Daylilies (Hemerocallis spp.) give lazy gardeners a double gift. They are herbaceous perennials that grow back and bloom every year -- and they are prolific, providing new plants and fighting erosion with strong roots that sink deeper than do many perennial roots. Even daylilies labeled as self-cleaning, though, benefit from a summer-long program of deadheading, which is the removal of spent blooms and scapes.
Daylilies have grown in farm yards, cottage gardens and along the side of American roads since the first plants were brought from Europe by early settlers. Many of the jewel-toned hybrids in modern gardens descend from the tawny daylily (Hemerocallis fulva), hardy in U.S. Department of Agriculture plant hardiness zones 3 through 9 and lemon lilies (Hemerocallis lilioasphodelus), hardy in USDA zones 4 through 10 and used by early hybridizers.
There are species and hybrids hardy in U.S. Department of Agriculture plant hardiness zones 3 through 10, so there's a daylily with its grassy foliage and bunches of day-long blooms for almost every garden. The plant is named for its tendency to throw up branches, called scapes, that hold a dozen or more flower buds that open in succession for approximately one day at a time.
As daylilies bloom, they leave spent flower heads. A completed scape might hold numerous withering remains as well as one or two green seed pods. The flower remains can be unsightly on an exceptionally floriferous hybrid. More importantly, the seed pods take energy from the plant. If the seeds are part of a hybridizing project, it might be worth the loss of vigor for the plant -- but since daylily seeds seldom grow true to the parent plant, they're just a waste of energy for most plants.
Single-Season and Reblooming Daylilies
Beginning with the development of the diminutive "Stella D'Oro" (Hemerocallis "Stella D'Oro", also Hemerocallis "Stella de Oro") daylily, hardy in USDA zones 3 through 9, breeders concentrated on developing plants with more than one season of blooms annually, called remontant daylilies. While voluntary deadheading of blooms and buds improves older plants' appearance, deadheading, including scape removal, encourages successive bloom in remontant plants.
Daylily Deadheading Basics
Pinch spent blooms at their bases as soon as they fade to prevent formation of seed pods and snip scapes near their bases as soon as the last lily fades. Avoid injuring neighboring buds on scapes. On older plants, this is simple housekeeping. On newer hybrids and remontants it encourages a second season of continuous bloom.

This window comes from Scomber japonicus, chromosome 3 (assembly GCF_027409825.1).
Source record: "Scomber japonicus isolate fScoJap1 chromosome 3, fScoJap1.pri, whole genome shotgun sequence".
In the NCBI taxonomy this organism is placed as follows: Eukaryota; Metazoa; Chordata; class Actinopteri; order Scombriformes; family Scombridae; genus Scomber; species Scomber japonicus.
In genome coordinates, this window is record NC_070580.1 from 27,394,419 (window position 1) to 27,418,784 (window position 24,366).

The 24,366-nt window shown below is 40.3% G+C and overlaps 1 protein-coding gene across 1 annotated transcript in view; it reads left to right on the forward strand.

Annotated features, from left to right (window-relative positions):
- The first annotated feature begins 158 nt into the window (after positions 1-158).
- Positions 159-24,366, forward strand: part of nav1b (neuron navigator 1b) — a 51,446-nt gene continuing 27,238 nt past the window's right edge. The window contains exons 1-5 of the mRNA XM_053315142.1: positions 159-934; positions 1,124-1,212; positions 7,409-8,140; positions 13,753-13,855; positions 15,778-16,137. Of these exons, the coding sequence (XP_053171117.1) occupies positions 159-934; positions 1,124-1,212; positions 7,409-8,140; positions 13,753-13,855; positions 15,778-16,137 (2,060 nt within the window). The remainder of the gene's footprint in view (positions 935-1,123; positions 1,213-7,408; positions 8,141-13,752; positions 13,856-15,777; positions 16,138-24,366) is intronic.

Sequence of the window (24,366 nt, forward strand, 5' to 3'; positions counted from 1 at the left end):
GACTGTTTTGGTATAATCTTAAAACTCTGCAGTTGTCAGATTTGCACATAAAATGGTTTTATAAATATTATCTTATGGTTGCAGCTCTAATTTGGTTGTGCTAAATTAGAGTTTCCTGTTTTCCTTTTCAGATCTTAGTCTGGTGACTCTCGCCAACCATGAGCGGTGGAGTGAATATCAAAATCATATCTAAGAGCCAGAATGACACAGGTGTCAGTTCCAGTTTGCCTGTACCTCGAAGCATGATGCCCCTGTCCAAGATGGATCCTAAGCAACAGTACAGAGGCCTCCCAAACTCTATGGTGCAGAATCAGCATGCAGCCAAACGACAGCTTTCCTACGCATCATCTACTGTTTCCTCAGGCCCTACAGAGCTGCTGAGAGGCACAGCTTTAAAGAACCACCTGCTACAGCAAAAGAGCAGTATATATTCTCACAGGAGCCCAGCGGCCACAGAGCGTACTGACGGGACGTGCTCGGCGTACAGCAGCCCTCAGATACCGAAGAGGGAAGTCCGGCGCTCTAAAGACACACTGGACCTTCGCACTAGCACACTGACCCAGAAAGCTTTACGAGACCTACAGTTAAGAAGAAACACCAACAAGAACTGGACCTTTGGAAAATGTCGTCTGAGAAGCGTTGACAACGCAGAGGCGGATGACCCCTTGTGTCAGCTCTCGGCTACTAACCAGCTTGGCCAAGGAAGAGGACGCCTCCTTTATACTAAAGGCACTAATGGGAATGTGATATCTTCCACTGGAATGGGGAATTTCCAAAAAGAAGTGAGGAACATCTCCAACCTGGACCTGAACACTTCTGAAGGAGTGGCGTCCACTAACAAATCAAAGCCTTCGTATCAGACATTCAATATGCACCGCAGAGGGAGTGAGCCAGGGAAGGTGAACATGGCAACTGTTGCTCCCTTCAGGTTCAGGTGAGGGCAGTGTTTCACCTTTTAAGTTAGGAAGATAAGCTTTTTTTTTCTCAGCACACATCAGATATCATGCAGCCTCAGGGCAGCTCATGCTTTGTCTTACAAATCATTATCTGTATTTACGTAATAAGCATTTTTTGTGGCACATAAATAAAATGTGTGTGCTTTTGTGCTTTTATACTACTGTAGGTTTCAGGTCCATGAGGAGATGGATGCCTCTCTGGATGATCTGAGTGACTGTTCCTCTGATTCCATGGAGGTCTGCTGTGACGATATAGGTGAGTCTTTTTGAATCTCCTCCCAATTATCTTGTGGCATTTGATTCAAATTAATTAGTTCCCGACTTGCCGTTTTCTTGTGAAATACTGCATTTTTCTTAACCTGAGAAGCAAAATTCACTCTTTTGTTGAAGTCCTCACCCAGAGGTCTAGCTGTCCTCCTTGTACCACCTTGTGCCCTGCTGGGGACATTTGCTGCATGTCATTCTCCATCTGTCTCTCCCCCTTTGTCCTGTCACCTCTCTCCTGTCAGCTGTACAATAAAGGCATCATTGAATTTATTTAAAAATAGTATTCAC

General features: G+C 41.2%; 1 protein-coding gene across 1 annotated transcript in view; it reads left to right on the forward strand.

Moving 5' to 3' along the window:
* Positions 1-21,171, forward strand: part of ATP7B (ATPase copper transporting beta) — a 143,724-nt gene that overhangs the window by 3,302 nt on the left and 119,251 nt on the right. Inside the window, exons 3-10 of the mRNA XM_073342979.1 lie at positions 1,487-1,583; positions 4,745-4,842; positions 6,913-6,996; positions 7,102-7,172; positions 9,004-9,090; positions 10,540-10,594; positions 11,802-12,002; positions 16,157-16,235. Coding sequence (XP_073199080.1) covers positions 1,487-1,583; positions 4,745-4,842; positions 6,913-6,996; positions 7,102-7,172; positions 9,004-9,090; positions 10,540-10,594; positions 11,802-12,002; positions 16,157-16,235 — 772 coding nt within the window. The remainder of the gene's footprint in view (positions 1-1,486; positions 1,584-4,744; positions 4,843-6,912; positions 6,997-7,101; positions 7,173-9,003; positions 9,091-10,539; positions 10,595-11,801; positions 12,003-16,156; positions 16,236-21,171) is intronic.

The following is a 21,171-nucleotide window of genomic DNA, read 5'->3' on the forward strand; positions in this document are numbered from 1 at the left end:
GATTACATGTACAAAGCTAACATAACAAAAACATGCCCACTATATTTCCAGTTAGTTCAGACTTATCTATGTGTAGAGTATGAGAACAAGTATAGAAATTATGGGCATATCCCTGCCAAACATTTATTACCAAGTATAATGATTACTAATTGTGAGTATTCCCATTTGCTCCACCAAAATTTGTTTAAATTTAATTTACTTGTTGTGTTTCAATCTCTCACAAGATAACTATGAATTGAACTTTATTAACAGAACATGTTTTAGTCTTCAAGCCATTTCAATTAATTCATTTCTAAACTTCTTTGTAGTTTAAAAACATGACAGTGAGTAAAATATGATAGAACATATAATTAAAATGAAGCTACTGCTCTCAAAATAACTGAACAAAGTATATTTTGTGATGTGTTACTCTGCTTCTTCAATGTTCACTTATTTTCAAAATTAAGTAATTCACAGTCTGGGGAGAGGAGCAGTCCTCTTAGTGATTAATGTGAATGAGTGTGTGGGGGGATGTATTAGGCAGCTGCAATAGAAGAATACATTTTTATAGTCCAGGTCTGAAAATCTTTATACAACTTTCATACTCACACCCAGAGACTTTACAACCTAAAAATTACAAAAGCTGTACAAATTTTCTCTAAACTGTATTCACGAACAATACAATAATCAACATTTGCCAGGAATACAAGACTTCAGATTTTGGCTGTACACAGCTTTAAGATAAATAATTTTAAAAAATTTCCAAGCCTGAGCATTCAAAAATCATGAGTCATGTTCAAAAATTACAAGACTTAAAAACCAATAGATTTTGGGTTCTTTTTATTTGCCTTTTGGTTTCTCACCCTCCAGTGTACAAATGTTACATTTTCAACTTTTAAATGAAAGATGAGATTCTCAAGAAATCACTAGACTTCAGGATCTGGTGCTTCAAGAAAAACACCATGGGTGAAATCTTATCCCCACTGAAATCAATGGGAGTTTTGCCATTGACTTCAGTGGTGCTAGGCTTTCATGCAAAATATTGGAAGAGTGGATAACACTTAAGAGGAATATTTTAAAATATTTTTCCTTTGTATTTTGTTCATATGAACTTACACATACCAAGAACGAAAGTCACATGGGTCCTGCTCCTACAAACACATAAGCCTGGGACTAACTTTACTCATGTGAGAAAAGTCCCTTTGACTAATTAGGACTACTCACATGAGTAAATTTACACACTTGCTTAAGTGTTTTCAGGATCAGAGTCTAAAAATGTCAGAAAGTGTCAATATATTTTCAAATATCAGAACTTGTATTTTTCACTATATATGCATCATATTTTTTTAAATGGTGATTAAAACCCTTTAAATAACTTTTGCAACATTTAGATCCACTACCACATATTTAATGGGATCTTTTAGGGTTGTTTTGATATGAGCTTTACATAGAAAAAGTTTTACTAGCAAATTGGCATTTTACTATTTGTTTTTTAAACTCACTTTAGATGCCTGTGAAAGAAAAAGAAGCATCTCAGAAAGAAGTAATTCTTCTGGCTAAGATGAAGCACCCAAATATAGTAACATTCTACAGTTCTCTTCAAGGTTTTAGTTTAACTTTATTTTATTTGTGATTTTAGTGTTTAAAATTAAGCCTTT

Additional housekeeping keeps daylilies attractive, especially on daylilies such as "Scarlet Orbit" (Hemerocallis x "Scarlet Orbit"), hardy in USDA zones 3 through 10, which are classified as evergreen, meaning that their leaf growth is continuous. The larger number of cultivars are dormant types that die back during winter, but evergreen and semi-evergreen types that continue to grow require removal of dead leaves to continue to look their best -- and discourage winter guests.
Keep It Clean
Deadheading can often be accomplished by pinching using fingernails to remove dead flowers and leaves, but you'll need shears to take scapes, where bases are still green. Remember to clean cutting tools with a half-and-half solution of water and rubbing alcohol or hand sanitizer to prevent the spread of any pathogens.
- Missouri Botanical Garden: Hemerocallis Fulva
- Missouri Botanical Garden: Hemerocallis Lilioasphodelus
- New York Botanical Garden: Divine Daylilies
- Missouri Botanical Garden: Daylilies
- Purdue University Cooperative Extension: Daylilies
- University of Georgia Cooperative Extension: Daylily Culture
- Centerton Nurseries: Daylilies and Dormancy: Fact and Fiction
- University of Vermont Extension Service Plant and Soil Science Department: Perennials this Month - May 1996
- North Dakota State University: Phytoremediation